|India on my Platter|
I normally don't do book reviews these days.
Most of the food books that have come my way recently are recipe based books. The true test of such books is how the recipes translate from the book into one's kitchen.
The fact is that I very rarely cook from recipes. So it becomes tough for me to comment on recipe heavy books. Which is why I don't do recipe book reviews.
There have been some interesting books in this genre of late which focus on Indian food.
|A very entertaining & happy launch of Kunal Vijayakar's|
'Made In India'
Kunal Vijayakar wrote ' Made in India' which, from what I understand, has recipes that he picked up while doing his television show, The Foodie. My friend, blogger Sassy Fork, has done a 'Julie and Julia' and cooked through his book and posted pictures on social media. Here's her post on the experience.
My friend Maunika Gowardhan, who blogs at Cook in a Curry, has just come out with her book Indian Kitchens. She had told me about the book when it got commissioned and since then kept me updated on what was happening on it. I felt really excited when I received a copy that she sent for me from the UK. It is now available in India too. It is a recipe based book which has a wonderful range of recipes from all across India and has some of the most lovely photographs that you will get to see in an Indian cook book. My mom in law was quite excited to find quite a few Parsi recipes in it. I have now given the book to Sassy Fork who has diligently started cooking from it and is thrilled with the results.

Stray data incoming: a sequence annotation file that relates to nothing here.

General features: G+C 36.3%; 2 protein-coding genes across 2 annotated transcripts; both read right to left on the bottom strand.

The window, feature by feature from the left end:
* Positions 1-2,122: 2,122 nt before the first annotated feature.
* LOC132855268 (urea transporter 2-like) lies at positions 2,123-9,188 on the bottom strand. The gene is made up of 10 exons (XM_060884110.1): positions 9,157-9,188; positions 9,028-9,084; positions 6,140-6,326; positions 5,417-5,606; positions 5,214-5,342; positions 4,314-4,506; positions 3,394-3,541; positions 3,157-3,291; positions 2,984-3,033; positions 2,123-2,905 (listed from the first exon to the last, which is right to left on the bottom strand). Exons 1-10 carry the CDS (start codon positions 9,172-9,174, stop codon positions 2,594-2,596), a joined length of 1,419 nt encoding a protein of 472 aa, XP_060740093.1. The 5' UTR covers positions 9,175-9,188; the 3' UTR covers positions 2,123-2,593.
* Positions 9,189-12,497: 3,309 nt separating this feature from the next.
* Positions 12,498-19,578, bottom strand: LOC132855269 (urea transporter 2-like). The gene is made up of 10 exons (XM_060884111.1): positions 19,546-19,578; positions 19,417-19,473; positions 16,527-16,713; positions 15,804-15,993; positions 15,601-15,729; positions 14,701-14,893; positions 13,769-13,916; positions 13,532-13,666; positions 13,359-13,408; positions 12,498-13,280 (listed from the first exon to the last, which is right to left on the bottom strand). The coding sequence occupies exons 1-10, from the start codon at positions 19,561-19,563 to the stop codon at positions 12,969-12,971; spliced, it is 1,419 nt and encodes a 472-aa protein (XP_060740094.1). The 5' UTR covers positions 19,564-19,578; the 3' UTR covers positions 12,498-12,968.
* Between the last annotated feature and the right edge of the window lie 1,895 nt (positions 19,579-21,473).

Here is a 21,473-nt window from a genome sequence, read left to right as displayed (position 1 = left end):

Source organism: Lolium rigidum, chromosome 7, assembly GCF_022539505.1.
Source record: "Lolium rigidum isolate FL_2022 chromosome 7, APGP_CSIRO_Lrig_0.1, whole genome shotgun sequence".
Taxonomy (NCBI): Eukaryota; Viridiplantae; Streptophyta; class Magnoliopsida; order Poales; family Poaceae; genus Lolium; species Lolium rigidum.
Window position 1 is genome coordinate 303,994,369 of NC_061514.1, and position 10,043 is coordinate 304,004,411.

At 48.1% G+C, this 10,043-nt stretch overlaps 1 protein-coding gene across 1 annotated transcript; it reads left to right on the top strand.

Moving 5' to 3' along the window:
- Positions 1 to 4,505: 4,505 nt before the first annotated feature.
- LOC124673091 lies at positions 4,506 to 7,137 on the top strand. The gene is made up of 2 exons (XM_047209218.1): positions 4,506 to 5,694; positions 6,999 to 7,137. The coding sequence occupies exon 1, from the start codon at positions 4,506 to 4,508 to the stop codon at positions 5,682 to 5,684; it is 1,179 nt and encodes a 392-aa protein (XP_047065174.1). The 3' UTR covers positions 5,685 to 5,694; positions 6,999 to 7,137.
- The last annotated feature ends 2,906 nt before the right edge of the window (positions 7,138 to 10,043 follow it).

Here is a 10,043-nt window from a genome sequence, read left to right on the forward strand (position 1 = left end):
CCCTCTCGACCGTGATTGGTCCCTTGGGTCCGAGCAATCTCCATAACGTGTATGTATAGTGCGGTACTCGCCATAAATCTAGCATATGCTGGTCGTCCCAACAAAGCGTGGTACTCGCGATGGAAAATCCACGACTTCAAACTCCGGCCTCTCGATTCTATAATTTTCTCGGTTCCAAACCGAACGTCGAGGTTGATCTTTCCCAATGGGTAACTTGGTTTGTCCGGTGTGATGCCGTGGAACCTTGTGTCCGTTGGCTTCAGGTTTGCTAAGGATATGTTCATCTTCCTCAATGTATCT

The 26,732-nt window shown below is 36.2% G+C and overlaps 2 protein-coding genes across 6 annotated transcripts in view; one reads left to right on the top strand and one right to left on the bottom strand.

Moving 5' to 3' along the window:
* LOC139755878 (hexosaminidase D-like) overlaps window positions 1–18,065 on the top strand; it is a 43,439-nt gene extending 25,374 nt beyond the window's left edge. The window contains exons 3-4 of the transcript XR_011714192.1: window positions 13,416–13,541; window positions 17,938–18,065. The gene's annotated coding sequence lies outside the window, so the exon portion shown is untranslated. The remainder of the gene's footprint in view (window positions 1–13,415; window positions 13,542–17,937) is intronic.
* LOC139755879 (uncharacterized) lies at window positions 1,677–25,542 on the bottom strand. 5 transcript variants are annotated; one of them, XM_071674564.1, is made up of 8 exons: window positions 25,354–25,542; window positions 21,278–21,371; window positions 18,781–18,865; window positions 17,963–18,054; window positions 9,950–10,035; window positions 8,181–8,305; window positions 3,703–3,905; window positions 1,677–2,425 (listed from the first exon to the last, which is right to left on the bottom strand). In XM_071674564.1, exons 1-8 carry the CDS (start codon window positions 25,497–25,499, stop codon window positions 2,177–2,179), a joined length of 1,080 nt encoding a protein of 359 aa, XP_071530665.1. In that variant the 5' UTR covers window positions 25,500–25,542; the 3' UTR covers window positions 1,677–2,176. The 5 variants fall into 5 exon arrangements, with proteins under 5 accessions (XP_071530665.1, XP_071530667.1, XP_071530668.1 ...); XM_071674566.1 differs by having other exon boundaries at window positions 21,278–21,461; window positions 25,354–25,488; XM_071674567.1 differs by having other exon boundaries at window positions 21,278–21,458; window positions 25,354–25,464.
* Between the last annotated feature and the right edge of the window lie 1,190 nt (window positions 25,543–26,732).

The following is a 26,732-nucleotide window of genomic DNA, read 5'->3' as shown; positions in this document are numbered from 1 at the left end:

|Really happy for Maunika|
Last evening I was at the launch of Saransh Goila's 'India on My Platter' at the Grand Hyatt, Mumbai.
It was a happy occasion with lots of known faces from the Mumbai food world around...a testimony to the goodwill Saransh evokes.
|Sanjeev Kapoor, Kiran Manral, Saransh & Rashmi uday Singh host a panel before the launch of |
India on My Platter
I had received a copy of this book a few days back and just loved the book. There are recipes but the recipe to copy ratio is 1:4 and not 0.5:1 as in the case of the average recipe based book.
I started reading it late one night and immediately realized that it's my kind of book. It is a food travelogue. Covers Saransh's story as he travelled through India for 100 days by road a couple of years back for the shoot of a show called Roti, Rasta aur India.
The book is written a bit like a diary with narrative in the first person. It is an easy, energetic read. One tends to race through it as one travels across India with Saransh. He goes from Pondicheryy at one end to Kargil (!) at the other and then Assam in the East. It is packed with stories of people he met, the food he ate. Gives information without becoming dry and pedantic. Has a human touch to it as he shares his self doubts and initial failings at trying to be an anchor and how he worked on it.
I read it over 2 or 3 days. Normally last thing in the day before hitting the day and for a while when I woke up the next day. I found it pretty riveting and really enjoyed reading it.
Here's hoping that his book does well and that this genre of food writing grows in India.
|All the best Saransh|
PS I have no idea how the recipes in the book are. I skimmed past them.